What We Do

The Goldsmith Metropolitan District provides services such as parks, trails, open space and landscaping for the Denver Technological Center (DTC).

The DTC was established in 1962. The idea was simple: to establish a truly high-quality environment in which people could live and work. The concept matured over the years and the vision for a future urban environment became a reality.

The DTC had an auspicious beginning. It was founded with only forty acres a few miles south of the City of Denver boundaries. Development of an office park was an unknown concept at that time. Acquisitions of land parcels accompanied slow, steady growth of the campus-like complex until the project reached 909 acres.

Nationally recognized as one of the country’s premier business centers, the DTC is located at the junction of two major freeways, I-25 and I-225. The DTC forms the gateway to Denver’s southeast business corridor. DTC is master planned to contain several times more than its current fourteen million square feet of development. Although most of the development in the Tech Center is comprised of office space, strategically located concentrations of hotels, residential apartments, condominiums, high-end single family residences, upscale retail, specialty shops, and restaurant complexes round out this mixed-use business center.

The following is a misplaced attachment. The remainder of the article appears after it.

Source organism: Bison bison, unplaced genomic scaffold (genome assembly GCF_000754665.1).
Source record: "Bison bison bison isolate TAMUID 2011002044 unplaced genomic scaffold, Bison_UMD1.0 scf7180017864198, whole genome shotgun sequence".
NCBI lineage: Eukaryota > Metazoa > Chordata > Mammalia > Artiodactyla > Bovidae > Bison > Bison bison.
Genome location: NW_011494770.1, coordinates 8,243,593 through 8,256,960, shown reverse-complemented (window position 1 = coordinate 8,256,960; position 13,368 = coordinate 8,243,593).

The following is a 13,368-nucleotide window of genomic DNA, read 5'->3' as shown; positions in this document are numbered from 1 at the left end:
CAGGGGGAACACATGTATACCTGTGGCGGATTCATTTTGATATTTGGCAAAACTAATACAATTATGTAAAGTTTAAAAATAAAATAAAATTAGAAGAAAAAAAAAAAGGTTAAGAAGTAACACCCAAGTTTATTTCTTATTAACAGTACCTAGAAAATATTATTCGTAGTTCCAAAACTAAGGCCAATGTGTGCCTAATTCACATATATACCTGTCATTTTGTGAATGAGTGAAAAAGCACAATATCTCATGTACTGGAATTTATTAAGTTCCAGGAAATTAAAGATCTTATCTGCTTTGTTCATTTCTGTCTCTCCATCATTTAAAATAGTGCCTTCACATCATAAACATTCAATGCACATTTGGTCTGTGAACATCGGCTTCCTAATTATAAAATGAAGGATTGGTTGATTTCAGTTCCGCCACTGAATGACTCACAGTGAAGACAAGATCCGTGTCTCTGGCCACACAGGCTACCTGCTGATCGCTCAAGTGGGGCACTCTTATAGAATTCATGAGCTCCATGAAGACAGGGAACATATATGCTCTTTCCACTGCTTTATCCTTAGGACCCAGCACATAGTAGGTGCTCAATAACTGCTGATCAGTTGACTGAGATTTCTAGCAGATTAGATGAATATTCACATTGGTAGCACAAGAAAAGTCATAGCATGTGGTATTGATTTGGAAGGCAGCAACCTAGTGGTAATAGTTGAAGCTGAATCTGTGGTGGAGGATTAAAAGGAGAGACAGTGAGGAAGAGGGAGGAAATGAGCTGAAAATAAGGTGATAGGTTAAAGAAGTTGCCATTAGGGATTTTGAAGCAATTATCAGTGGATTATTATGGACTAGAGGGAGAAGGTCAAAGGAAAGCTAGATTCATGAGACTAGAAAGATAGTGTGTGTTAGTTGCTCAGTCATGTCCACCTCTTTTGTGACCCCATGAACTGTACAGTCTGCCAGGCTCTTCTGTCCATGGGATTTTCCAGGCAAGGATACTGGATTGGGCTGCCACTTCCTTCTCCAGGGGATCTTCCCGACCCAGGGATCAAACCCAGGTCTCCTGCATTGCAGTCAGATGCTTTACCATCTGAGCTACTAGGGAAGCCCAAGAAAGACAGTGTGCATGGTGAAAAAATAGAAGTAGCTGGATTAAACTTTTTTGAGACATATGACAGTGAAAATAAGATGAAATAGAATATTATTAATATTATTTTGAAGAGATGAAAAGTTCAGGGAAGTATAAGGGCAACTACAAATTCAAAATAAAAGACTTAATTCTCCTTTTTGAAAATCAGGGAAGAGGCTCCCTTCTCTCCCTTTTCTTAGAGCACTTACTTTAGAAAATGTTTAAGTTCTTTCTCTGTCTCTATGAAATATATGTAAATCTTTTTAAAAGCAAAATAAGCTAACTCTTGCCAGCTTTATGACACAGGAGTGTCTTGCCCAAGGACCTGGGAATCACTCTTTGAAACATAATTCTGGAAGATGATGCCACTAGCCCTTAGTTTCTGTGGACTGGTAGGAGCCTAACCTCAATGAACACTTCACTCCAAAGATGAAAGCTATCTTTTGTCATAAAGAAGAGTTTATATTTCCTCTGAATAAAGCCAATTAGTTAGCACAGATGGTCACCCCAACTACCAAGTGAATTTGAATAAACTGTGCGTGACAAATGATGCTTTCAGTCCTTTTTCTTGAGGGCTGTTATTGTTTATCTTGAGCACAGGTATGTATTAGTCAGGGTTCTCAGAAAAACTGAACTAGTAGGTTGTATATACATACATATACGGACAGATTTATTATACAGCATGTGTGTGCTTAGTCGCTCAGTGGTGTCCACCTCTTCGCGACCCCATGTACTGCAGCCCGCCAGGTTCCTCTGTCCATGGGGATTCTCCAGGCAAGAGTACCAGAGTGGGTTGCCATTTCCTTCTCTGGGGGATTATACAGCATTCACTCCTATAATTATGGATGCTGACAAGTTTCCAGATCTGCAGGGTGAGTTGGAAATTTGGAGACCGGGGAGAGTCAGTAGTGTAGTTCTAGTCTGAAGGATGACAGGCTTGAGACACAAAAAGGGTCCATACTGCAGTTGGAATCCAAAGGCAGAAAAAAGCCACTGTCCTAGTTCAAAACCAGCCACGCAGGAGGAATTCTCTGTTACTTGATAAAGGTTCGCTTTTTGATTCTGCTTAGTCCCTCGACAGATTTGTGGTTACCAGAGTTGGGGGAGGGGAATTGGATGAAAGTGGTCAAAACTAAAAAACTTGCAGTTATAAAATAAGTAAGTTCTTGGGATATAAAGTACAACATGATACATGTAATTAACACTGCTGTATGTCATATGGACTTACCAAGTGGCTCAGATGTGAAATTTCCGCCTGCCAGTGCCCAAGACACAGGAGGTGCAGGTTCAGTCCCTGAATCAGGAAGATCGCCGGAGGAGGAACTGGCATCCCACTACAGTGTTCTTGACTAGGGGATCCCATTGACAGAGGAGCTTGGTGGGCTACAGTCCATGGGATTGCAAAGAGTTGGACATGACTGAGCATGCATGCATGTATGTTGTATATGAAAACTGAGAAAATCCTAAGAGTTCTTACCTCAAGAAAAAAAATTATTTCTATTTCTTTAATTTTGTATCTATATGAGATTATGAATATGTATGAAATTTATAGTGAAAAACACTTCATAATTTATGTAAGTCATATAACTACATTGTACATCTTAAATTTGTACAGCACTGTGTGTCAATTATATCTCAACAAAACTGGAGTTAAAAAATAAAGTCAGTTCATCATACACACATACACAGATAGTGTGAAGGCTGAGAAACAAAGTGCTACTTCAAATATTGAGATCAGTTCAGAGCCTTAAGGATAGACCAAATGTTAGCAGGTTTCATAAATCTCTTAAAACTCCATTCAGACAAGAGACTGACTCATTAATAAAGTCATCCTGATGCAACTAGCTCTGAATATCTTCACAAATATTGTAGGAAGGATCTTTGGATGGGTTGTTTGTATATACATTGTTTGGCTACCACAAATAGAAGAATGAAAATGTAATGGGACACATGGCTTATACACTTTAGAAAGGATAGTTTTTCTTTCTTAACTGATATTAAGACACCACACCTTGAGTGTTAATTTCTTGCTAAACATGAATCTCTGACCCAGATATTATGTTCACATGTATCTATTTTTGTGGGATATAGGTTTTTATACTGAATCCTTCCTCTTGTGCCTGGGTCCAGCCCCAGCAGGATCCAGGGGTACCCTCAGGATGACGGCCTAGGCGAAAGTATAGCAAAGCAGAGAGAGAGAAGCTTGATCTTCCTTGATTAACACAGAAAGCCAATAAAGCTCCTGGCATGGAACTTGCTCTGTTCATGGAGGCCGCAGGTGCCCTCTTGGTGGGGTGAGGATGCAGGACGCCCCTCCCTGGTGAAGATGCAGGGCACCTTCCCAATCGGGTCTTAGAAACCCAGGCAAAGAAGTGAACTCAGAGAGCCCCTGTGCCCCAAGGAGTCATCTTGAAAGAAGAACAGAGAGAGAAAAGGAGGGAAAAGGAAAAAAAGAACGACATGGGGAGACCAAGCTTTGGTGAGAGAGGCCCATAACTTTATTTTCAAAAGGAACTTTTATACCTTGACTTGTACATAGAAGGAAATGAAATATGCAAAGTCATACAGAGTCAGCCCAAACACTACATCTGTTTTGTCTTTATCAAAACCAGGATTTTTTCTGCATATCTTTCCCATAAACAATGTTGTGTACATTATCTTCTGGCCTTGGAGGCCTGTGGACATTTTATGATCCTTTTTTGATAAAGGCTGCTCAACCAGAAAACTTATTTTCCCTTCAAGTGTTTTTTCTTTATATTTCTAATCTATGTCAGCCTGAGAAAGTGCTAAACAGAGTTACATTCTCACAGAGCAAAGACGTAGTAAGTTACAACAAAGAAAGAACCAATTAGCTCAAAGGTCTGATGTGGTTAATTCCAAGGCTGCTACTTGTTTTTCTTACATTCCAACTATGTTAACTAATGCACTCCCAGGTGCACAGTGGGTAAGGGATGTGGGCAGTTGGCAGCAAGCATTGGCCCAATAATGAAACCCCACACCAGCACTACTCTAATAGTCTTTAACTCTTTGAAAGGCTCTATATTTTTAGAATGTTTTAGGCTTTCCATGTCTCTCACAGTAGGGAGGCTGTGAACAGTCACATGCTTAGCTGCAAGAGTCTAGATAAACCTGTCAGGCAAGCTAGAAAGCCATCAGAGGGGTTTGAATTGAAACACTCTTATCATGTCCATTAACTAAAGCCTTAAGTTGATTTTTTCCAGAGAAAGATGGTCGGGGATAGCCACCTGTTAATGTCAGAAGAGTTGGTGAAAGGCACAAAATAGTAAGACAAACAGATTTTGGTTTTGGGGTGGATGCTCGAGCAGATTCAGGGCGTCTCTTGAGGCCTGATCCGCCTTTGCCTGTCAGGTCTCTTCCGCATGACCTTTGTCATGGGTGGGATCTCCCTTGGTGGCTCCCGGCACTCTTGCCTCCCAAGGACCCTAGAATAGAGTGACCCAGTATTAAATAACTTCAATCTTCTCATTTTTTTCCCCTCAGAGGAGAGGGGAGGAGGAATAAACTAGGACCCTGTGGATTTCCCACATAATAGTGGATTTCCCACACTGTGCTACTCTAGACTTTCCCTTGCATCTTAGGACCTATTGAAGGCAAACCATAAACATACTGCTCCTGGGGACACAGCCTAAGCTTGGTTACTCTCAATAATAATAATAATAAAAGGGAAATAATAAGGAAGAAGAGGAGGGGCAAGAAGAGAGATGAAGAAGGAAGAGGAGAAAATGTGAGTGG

The DTC has a master plan that calls for a balanced mixture of land uses to create an urban center in a suburban setting. The tree-lined street system creates superblocks, which are developed with distinct visual characteristics. A sense of community has been enhanced by the addition of several high-quality apartment complexes.

Master plan development and management have created the foundation for a suburban “edge city.” Planning controls are the cornerstone of DTC’s environment. The Architectural Control Committee (ACC) ensures that the highest standards are maintained in existing product and in all future development projects. Protective covenants provide development guidelines to enhance land values for present owners, future investors, tenants and residents in the DTC.

Protective Covenants

The Denver Technological Center has often been described as one of the finest business parks in North America. The aesthetic and fiscal value of the properties has out-paced other area Parks and submarkets including the central business district in Denver for many years. This quality is maintained through the implementation of protective covenants, which include strict architectural controls. These covenants establish a high set of standards for planning and design, which are fair to all parties, while maintaining exceptional value for each property within the Denver Technological Center.

The Protective Covenants of Denver Technological Center legally apply to all land that is part of DTC, regardless of ownership, and they are independent of the zoning and land use regulations of local governments. The system of land use control created by the covenants includes a Master Plan, Review Procedures and Design Criteria.

Other Utilities and Services